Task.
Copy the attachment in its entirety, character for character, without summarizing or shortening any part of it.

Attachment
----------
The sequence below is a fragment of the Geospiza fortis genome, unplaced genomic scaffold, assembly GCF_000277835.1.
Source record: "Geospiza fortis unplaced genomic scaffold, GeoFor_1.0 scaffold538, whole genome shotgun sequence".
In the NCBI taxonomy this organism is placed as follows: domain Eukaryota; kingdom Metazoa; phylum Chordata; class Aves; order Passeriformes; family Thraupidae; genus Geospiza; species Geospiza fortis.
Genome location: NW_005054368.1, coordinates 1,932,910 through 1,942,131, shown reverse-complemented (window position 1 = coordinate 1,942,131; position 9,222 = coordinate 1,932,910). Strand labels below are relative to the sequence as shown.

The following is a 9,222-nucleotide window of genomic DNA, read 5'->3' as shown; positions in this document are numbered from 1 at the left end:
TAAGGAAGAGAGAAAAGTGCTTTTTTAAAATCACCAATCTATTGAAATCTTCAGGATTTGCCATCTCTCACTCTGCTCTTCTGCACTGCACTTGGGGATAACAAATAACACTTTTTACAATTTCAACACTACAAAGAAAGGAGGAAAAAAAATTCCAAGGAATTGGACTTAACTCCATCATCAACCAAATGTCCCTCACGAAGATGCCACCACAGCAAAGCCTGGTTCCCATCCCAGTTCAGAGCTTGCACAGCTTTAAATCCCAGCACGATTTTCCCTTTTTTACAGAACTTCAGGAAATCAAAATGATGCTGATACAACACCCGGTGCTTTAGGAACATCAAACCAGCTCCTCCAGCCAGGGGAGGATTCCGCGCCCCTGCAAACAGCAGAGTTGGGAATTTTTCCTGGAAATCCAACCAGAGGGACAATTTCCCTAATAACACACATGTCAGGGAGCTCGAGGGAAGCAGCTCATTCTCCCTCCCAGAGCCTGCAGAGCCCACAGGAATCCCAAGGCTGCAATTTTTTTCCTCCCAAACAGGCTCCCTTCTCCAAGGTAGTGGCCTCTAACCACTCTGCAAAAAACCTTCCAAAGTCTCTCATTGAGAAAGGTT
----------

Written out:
The sequence below is a fragment of the Geospiza fortis genome, unplaced genomic scaffold, assembly GCF_000277835.1.
Source record: "Geospiza fortis unplaced genomic scaffold, GeoFor_1.0 scaffold538, whole genome shotgun sequence".
In the NCBI taxonomy this organism is placed as follows: domain Eukaryota; kingdom Metazoa; phylum Chordata; class Aves; order Passeriformes; family Thraupidae; genus Geospiza; species Geospiza fortis.
Genome location: NW_005054368.1, coordinates 1,932,910 through 1,942,131, shown reverse-complemented (window position 1 = coordinate 1,942,131; position 9,222 = coordinate 1,932,910). Strand labels below are relative to the sequence as shown.

The following is a 9,222-nucleotide window of genomic DNA, read 5'->3' as shown; positions in this document are numbered from 1 at the left end:
TAAGGAAGAGAGAAAAGTGCTTTTTTAAAATCACCAATCTATTGAAATCTTCAGGATTTGCCATCTCTCACTCTGCTCTTCTGCACTGCACTTGGGGATAACAAATAACACTTTTTACAATTTCAACACTACAAAGAAAGGAGGAAAAAAAATTCCAAGGAATTGGACTTAACTCCATCATCAACCAAATGTCCCTCACGAAGATGCCACCACAGCAAAGCCTGGTTCCCATCCCAGTTCAGAGCTTGCACAGCTTTAAATCCCAGCACGATTTTCCCTTTTTTACAGAACTTCAGGAAATCAAAATGATGCTGATACAACACCCGGTGCTTTAGGAACATCAAACCAGCTCCTCCAGCCAGGGGAGGATTCCGCGCCCCTGCAAACAGCAGAGTTGGGAATTTTTCCTGGAAATCCAACCAGAGGGACAATTTCCCTAATAACACACATGTCAGGGAGCTCGAGGGAAGCAGCTCATTCTCCCTCCCAGAGCCTGCAGAGCCCACAGGAATCCCAAGGCTGCAATTTTTTTCCTCCCAAACAGGCTCCCTTCTCCAAGGTAGTGGCCTCTAACCACTCTGCAAAAAACCTTCCAAAGTCTCTCATTGAGAAAGGTT